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The Chef in Charlotte: Lao Khao Poon

My sister signed me up for a monthly spice delivery service, Spice Madam, for my Christmas gift, and I have thoroughly enjoyed getting my shipments of spice packets from various countries over the past few months. They have included spices from Northern India, Tunisia, and, most recently, Laos.



Lao food is having a moment in some sectors of the U.S., most notably the northeast (or at least it was before the pandemic!). DC in particular has a few Lao places that are getting a lot of attention in the culinary world. A neighbor to Thailand, yes, but with a very unique culinary scene, Laos has a lot to offer to the adventurous eater who adores the food of southeast Asia.


Spice Madam includes with their monthly box a series of recipe cards, with the goal of being able to create an entire meal with those recipes and the spices they send. They even include a complete grocery list. However, for just one person, the full meal isn't feasible, so I decided to try my hand at just one of these dishes––khao poon, a traditional Lao soup.


There are a lot of steps to this dish, but the overall time and effort isn't bad. As with many dishes with traditional roots, there are thousands of variations on the recipe, so the recipe card that Spice Madam sent is only one interpretation, and I even made a few tweaks to make it my own.



The first step, of course, is to prep your mise en place. Julienne two small carrots, shred about an eighth of a head of cabbage, thinly slice about an inch of ginger root, and coarsely chop three or four garlic cloves, depending on how much you love garlic!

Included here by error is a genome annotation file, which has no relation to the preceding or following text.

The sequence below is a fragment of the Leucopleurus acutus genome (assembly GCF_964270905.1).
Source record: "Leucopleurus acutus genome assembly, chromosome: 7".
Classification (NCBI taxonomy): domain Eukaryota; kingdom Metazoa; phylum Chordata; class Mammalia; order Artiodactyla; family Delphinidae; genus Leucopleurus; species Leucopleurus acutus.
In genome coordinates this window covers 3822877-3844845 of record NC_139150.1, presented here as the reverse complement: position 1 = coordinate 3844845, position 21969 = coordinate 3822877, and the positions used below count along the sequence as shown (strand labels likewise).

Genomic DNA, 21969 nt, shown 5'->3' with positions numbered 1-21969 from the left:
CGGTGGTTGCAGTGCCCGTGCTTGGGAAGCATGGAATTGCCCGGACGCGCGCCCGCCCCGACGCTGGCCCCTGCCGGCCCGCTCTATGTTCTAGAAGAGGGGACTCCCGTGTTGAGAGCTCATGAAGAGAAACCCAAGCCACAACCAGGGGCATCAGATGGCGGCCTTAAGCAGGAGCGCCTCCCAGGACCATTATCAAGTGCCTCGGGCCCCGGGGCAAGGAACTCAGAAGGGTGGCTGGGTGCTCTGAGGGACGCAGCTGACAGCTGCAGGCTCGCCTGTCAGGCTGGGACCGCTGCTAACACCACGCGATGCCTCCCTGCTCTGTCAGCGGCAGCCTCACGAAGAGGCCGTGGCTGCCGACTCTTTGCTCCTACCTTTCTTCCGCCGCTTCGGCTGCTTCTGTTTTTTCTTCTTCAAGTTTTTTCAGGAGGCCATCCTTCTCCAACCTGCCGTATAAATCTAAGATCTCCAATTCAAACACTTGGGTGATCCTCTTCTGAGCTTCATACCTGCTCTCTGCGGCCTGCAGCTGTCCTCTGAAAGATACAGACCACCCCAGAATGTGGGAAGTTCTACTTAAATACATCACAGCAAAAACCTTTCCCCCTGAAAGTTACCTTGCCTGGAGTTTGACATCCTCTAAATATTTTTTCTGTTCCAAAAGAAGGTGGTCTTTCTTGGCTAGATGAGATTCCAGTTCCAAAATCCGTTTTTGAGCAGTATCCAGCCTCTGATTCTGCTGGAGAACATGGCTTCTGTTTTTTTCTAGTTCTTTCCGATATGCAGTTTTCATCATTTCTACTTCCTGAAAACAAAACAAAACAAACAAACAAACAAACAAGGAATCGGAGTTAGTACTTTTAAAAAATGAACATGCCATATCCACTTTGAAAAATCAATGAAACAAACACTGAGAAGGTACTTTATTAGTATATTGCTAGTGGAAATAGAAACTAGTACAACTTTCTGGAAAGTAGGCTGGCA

Afterward, you'll need to prepare some chicken. You can also sub with tofu and veggie broth if you're veg or vegan. The recipe recommends bone-in chicken so you can make a more flavorful stock for the soup, but the only organic and free range chicken I could find at the store was boneless. No big––I cooked in the Instant Pot about six cups of water with five chicken thighs and the ginger root, pressure cooking for ten minutes and letting the pressure release naturally for a while. I then took the chicken out, strained and saved the broth, and shredded the chicken with two forks. It was remarkably tender––gotta love the Instant Pot!



You'll also want to cook some rice noodles in boiling water, strain, and set aside for your soup, but you can also omit these if you want to avoid anything carb-y. As a profound lover of carbs, I of course included them.


Khao poon is traditionally made with curry paste. Spice Madam gives you a recipe for a Laotian spice paste that resembles curry paste, but uses a blender (and hence water to make it blendable, seriously diluting the flavor) instead of a mortar and pestle. In the future I'd definitely find a Lao curry paste for this dish, but the Spice Madam recipe for the paste was also tasty. While preparing the chicken, I put in the blender chilis, Laotian spice mix (coriander and cumin, primarily), lemongrass powder, a shallot, seven (!) cloves of garlic, lime juice from one lime, some lime zest, dash of salt, and water to make the blades spin.



Once the paste, chicken/broth, noodles, and veggies are ready, you've got pretty much everything ready to finish it off. Heat a bit of olive oil in your soup-finishing pot and cook the garlic until fragrant. Then, add the paste and stir, adding the shredded chicken shortly after, letting it absorb the sauce. Don't cook it too hard, however, lest it get tough, and add a can of coconut milk and four to six cups of your newly made chicken broth. Finding the resulting soup to be tasty but a shade under-seasoned, I added a couple tablespoons of Thai fish sauce for umami, which was the magic bullet. I don't really love raw veggies, so I added the carrots and cabbage a couple minutes before serving to cook them just a bit, though the recipe called for adding them when serving.



To plate, I spooned the soup (with plenty of solids) into a bowl with the rice noodles, and shredded some fresh mint leaves and squeezed half a lime over the bowl. I wish I added even more mint, because it was such a delicious component! I had a ton of soup left over, too, and some rice noodles to cook whenever I wanted more. So tasty, and so healthy!


I cannot recommend trying new cuisines more highly, particularly when you can come up with something healthy and delicious that affords plenty of leftovers! I am excited to try a few more Lao dishes this week, as well as some other wonderful things I got from Fair Share this week! Food is so wonderful, especially in springtime!

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